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Using A Hotspot As A Home Internet Replacement

Robert in Puerto Rico asked us about hotspots


Robert asked: “Since the hurricane, I don’t have Internet at home. I’m thinking of getting a mobile hotspot. I would like to know what is the best offer and how many gigs I could be able to buy so I could be able to make a good deal out of this service.”


Robert, whichever phone company you’re with may be a good first place to check, we’ll give you a generic answer based one what companies are offering, but given what happened in Puerto Rico, your current cellphone company is already worth considering simply because you know it works, some may not have service where you are.

In more general terms, if you happen to be on T-Mobile, they offer a $25 add-on to their T-Mobile One plan that includes unlimited full speed tethering, that may be worth a shot, since you could use it today from your phone without having to wait for any devices to ship.

The same goes for Verizon’s Unlimited plans, they both offered unlimited hotspot data, though the cheaper $75 plan throttles the hotspot at 600kbps.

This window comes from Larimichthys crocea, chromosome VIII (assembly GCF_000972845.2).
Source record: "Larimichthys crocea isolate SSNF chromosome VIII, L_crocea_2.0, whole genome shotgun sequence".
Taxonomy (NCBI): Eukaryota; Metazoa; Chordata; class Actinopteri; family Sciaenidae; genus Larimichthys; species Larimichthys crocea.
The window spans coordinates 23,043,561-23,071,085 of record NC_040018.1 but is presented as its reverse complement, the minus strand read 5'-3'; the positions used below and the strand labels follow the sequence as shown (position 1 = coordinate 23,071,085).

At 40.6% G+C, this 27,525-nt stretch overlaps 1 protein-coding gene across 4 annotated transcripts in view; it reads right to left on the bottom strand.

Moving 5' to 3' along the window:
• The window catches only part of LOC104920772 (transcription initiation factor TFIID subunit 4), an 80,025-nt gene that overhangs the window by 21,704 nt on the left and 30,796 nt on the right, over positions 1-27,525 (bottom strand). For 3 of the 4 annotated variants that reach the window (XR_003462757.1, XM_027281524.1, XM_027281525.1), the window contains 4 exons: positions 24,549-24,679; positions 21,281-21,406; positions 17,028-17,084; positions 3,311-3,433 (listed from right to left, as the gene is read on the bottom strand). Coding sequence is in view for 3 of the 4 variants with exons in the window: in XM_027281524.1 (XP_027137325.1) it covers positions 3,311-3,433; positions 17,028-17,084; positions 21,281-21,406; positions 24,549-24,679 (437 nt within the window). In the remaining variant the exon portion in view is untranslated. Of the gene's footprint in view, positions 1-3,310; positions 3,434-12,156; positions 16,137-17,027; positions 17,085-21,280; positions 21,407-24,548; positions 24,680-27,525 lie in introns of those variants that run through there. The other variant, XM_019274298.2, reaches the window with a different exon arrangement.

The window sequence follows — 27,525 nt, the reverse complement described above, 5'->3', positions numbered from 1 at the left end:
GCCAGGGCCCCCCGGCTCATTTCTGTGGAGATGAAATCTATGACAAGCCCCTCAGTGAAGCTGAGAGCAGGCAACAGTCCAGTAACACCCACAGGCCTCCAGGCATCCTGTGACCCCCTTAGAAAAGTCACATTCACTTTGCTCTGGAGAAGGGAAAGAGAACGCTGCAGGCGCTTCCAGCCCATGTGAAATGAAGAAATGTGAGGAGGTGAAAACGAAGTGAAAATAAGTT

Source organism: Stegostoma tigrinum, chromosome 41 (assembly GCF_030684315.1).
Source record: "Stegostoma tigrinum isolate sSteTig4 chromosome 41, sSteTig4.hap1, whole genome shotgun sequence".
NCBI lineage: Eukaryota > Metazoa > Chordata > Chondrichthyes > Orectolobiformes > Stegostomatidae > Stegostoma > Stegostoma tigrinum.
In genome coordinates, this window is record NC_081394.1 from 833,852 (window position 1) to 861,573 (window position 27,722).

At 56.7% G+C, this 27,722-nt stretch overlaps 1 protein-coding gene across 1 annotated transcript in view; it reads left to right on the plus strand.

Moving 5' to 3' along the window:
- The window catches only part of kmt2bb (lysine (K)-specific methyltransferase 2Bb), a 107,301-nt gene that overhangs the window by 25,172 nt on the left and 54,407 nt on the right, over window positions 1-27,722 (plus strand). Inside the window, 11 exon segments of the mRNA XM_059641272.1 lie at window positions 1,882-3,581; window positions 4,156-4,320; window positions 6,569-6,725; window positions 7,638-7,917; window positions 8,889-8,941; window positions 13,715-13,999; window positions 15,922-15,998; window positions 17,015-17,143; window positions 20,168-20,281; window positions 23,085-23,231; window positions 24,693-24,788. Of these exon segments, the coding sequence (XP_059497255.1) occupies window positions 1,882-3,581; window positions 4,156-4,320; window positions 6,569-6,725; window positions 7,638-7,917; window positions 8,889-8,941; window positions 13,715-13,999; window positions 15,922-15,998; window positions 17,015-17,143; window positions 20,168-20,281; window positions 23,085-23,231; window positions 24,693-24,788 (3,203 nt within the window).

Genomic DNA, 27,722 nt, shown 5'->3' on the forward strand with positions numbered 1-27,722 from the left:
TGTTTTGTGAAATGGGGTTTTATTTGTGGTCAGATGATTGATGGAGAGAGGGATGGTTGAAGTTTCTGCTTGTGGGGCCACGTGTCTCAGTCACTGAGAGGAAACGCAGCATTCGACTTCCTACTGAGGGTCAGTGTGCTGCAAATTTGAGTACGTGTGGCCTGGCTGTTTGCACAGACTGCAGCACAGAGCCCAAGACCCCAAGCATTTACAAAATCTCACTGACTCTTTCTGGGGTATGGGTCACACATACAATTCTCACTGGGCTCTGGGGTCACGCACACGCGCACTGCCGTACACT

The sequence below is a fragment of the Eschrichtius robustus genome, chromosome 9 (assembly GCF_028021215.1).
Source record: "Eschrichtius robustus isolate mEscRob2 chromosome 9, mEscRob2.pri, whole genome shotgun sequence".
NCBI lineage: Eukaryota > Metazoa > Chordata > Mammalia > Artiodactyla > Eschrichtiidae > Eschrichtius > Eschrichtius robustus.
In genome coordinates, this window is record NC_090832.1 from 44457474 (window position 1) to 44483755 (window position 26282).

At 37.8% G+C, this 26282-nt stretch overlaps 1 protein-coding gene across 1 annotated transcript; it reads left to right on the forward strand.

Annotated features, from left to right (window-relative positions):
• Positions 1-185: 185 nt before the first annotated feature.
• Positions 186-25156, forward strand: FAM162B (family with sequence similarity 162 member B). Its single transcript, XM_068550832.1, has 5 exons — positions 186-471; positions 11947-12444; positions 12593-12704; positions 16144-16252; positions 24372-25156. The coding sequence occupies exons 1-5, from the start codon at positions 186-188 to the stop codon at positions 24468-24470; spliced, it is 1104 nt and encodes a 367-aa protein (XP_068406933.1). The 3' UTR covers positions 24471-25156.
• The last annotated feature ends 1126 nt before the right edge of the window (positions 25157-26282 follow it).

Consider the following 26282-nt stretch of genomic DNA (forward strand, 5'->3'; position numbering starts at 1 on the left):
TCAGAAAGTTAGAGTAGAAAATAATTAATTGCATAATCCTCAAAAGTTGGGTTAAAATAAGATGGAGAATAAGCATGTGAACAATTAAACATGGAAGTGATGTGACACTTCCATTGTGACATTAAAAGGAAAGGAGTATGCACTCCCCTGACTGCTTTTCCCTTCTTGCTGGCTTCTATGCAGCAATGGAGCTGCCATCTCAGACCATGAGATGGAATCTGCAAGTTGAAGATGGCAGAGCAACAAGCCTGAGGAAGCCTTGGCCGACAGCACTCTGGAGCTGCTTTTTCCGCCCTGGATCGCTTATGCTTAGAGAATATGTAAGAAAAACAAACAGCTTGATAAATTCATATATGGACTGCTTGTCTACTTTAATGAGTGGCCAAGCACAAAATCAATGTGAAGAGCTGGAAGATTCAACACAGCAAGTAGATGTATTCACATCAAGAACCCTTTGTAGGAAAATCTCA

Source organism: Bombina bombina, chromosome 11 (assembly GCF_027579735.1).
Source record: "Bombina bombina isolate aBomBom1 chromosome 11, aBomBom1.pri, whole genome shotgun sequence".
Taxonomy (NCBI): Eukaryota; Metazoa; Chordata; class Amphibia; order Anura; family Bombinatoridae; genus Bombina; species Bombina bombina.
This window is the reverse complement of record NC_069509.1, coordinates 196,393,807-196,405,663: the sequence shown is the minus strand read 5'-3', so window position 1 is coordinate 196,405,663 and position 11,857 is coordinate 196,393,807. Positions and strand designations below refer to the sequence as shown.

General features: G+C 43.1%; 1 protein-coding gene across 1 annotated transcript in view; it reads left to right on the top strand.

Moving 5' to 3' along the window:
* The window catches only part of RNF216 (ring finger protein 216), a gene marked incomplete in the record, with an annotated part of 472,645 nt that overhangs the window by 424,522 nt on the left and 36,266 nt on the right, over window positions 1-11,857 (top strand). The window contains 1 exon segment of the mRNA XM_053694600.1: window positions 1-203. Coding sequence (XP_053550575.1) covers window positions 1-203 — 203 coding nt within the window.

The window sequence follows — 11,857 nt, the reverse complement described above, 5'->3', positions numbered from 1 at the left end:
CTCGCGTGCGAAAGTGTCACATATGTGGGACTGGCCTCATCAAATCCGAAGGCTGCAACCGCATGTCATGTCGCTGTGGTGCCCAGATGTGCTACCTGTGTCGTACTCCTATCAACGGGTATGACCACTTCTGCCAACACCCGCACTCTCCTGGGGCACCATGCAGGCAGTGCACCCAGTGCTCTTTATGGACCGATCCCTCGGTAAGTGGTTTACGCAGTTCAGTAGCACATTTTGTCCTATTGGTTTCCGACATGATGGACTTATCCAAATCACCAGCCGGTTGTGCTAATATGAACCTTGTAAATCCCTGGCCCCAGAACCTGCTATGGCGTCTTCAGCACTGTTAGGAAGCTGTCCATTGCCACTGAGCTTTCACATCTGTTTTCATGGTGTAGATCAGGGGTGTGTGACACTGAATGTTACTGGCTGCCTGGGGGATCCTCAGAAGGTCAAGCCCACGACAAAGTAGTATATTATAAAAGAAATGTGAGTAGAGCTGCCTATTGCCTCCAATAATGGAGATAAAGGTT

AT&T offering is more limited they just give you 10GB on current plans, and that won’t get you very far.

On any limited plan you’re offered, you’ll probably go over unless you’re holding back

Unfortunately, if you’re looking to replace a home connection, the low gig count that phone companies usually make available to hotspot plans won’t be enough. You will have to pace yourself, use a lot less than you normally would, and keep in mind that whether you use your phone or a standalone device, battery life will probably be an issue at some point.

On any limited plan you’re offered, you’ll probably go over unless you’re holding back, especially if you intend to use anything like Netflix. The other side of that is that if you’re thinking of it as emergency-only and only using email, pretty much any plan will do.

You’ll find that most carriers are offering standalone hotspot plans as an add-on to regular phone service, so you may not find a lot of them willing to sell you a hotspot only plan unless you speak to them in person, online they’re usually advertised as another device to use with the plan you already have.

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Written by Dave Graveline

Dave Graveline is the founder, Host & Executive Producer of "Into Tomorrow" in addition to being President of the Advanced Media Network".

Dave is also a trusted and familiar voice on many national commercials & narrations in addition to being an authority in consumer tech since 1994. He is also a former Police Officer and an FBI Certified Instructor.

Dave thrives on audience participation!

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  1. In Puerto Rico, if you live in the country like my family does. HughesNet is the best. All the infrastructure on the island can go down but their satellite will not be effected. I pay $50/mo for 10gb high speed and then I get throttled to 1-3mbps. The throttle is still better than Claro.